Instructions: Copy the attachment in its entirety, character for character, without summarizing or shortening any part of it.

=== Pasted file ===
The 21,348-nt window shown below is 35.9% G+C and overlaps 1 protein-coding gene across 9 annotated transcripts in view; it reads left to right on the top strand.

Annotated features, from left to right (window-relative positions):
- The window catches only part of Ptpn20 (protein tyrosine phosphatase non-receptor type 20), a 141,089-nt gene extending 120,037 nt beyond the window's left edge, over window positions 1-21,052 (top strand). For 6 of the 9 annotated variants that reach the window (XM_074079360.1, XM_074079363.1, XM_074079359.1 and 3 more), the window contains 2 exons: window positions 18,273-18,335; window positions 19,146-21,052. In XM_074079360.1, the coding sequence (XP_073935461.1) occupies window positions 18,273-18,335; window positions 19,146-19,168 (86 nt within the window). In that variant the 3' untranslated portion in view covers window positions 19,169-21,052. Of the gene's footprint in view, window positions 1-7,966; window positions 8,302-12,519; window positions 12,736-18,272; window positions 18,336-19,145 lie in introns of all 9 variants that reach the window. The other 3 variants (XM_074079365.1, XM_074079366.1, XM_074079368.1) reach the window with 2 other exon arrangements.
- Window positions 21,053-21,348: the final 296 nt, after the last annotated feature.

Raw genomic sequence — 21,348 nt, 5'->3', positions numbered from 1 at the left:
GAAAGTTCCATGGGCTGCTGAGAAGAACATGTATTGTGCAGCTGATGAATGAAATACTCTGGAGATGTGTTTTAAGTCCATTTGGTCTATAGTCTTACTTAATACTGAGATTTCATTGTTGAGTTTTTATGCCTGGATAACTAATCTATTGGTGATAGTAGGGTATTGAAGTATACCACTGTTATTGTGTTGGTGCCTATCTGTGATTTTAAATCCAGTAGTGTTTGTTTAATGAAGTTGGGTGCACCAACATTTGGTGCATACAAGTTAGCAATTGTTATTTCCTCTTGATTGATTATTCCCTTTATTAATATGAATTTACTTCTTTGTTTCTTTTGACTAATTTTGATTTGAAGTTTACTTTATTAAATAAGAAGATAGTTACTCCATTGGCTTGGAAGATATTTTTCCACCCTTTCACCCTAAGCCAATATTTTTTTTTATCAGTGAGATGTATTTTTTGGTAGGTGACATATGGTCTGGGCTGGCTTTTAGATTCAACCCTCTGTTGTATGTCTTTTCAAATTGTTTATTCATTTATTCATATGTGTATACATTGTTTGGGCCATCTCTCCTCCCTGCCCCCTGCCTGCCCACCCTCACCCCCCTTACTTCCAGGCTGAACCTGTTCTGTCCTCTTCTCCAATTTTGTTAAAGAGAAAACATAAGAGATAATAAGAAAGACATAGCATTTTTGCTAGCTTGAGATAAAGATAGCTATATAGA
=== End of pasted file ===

The 21,348-nt window shown below is 35.9% G+C and overlaps 1 protein-coding gene across 9 annotated transcripts in view; it reads left to right on the top strand.

Annotated features, from left to right (window-relative positions):
- The window catches only part of Ptpn20 (protein tyrosine phosphatase non-receptor type 20), a 141,089-nt gene extending 120,037 nt beyond the window's left edge, over window positions 1-21,052 (top strand). For 6 of the 9 annotated variants that reach the window (XM_074079360.1, XM_074079363.1, XM_074079359.1 and 3 more), the window contains 2 exons: window positions 18,273-18,335; window positions 19,146-21,052. In XM_074079360.1, the coding sequence (XP_073935461.1) occupies window positions 18,273-18,335; window positions 19,146-19,168 (86 nt within the window). In that variant the 3' untranslated portion in view covers window positions 19,169-21,052. Of the gene's footprint in view, window positions 1-7,966; window positions 8,302-12,519; window positions 12,736-18,272; window positions 18,336-19,145 lie in introns of all 9 variants that reach the window. The other 3 variants (XM_074079365.1, XM_074079366.1, XM_074079368.1) reach the window with 2 other exon arrangements.
- Window positions 21,053-21,348: the final 296 nt, after the last annotated feature.

Raw genomic sequence — 21,348 nt, 5'->3', positions numbered from 1 at the left:
GAAAGTTCCATGGGCTGCTGAGAAGAACATGTATTGTGCAGCTGATGAATGAAATACTCTGGAGATGTGTTTTAAGTCCATTTGGTCTATAGTCTTACTTAATACTGAGATTTCATTGTTGAGTTTTTATGCCTGGATAACTAATCTATTGGTGATAGTAGGGTATTGAAGTATACCACTGTTATTGTGTTGGTGCCTATCTGTGATTTTAAATCCAGTAGTGTTTGTTTAATGAAGTTGGGTGCACCAACATTTGGTGCATACAAGTTAGCAATTGTTATTTCCTCTTGATTGATTATTCCCTTTATTAATATGAATTTACTTCTTTGTTTCTTTTGACTAATTTTGATTTGAAGTTTACTTTATTAAATAAGAAGATAGTTACTCCATTGGCTTGGAAGATATTTTTCCACCCTTTCACCCTAAGCCAATATTTTTTTTTATCAGTGAGATGTATTTTTTGGTAGGTGACATATGGTCTGGGCTGGCTTTTAGATTCAACCCTCTGTTGTATGTCTTTTCAAATTGTTTATTCATTTATTCATATGTGTATACATTGTTTGGGCCATCTCTCCTCCCTGCCCCCTGCCTGCCCACCCTCACCCCCCTTACTTCCAGGCTGAACCTGTTCTGTCCTCTTCTCCAATTTTGTTAAAGAGAAAACATAAGAGATAATAAGAAAGACATAGCATTTTTGCTAGCTTGAGATAAAGATAGCTATATAGA